But a spokesman for the exam board strongly refuted the claims, telling MailOnline the portal system has multiple administrators who can review, edit and check the data for errors meaning no pupils faced being awarded the wrong grades.

An Ofqual spokesman said: ‘Our overriding aim is to ensure exams and assessments are as fair as possible and we are working closely with the Department for Education, exam boards and groups representing teachers, schools and colleges, to carefully consider a range of possible measures.

‘We will provide further information in the coming weeks.’

The current measures for marking sees teachers award grades based on assignments and rank pupils in order of merit.

Last Monday children in years reception, one, and six went back to class and the government hopes to return all primary school pupils by the end of this month.

Year 10 and year 12 students will be allowed on school grounds ahead of summer for limited periods.

But most other year groups face six months out of school as they will not return until at least September.

More schools shelved plans to reopen tomorrow after new data suggested coronavirus could still be spreading in the North West of England.

Health officials at Blackburn and Darwen Council, which runs 85 schools in Lancashire, emailed teachers on Friday advising them not to reopen on Monday.

The same advice has been given by public health officials in Tameside, Greater Manchester, to delay reopening other than for vulnerable children and those of key workers to June 22.

New research showed the virus’ reproductive rate, known as the R value, is higher than the crucial threshold of 1 in the North West region.

A member of school staff wearing PPE takes a child’s temperature at the Harris Academy’s Shortland’s school in London

The Government has suggested a strategy of ‘local lockdown’ measures to fight any flare-up of the virus in particular areas.

But Andy Burnham, Mayor of Greater Manchester, has questioned whether such measures are workable, calling them a ‘recipe for chaos’.

Both he and Liverpool City Region Metro Mayor Steve Rotheram questioned whether lockdown relaxation was being lifted too soon, having been driven from London.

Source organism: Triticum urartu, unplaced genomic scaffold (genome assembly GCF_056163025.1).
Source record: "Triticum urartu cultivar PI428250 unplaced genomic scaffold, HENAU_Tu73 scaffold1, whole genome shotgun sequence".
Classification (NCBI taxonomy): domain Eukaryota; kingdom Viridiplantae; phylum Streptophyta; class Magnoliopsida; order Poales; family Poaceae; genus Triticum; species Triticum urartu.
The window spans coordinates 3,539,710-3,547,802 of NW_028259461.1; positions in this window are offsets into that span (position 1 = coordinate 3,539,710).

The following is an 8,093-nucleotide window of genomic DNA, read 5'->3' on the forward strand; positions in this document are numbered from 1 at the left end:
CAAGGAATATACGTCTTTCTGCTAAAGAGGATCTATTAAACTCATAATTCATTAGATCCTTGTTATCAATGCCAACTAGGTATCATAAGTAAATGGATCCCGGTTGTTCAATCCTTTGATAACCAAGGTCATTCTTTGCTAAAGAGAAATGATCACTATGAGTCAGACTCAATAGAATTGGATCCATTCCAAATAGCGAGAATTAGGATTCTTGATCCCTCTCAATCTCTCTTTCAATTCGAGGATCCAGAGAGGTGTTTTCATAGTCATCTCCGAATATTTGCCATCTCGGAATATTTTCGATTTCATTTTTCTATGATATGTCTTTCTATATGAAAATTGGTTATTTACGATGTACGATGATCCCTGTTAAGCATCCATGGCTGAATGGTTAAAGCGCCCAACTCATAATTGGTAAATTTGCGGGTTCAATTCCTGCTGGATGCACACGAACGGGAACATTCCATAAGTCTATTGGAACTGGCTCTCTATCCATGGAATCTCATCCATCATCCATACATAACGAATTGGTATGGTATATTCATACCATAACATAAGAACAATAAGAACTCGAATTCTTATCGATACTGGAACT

Council bosses in Liverpool and Gateshead led a northern backlash against the government announcement last month advising primary schools to reopen.

Health Secretary Matt Hancock, speaking at the Downing Street briefing on Friday, said experts on Sage believe the UK’s overall R number is below 1.

But he added local lockdowns would be used when outbreaks are spotted in the coming months.

Last Monday children in years reception, one, and six went back to class (pictured, Brambles Primary Academy in Huddersfield) and the government hopes to return all primary school pupils by the end of this month

Sage expert Dr Morgan noted the health impact on children from Covid-19 is ‘minuscule’, while a long time without learning would devastate their development.

The expert in education psychology at University College London told the Sunday Telegraph: ‘We know they have a less challenging disease if they do pick it up. The impact on children is minuscule in terms of their health.’

‘We know how important play is for children’s development. If they can’t play with their friends, their mental health is going to suffer.

‘Children may well have developed secure attachment with teachers and they have been denied access to them.’

Ahead of the phased return of pupils to some schools, Sage last month published the advice it had given the government.

Among the evidence cited was that children will be damaged for the rest of their life if they remain in lockdown, with their physical and mental well being impacted.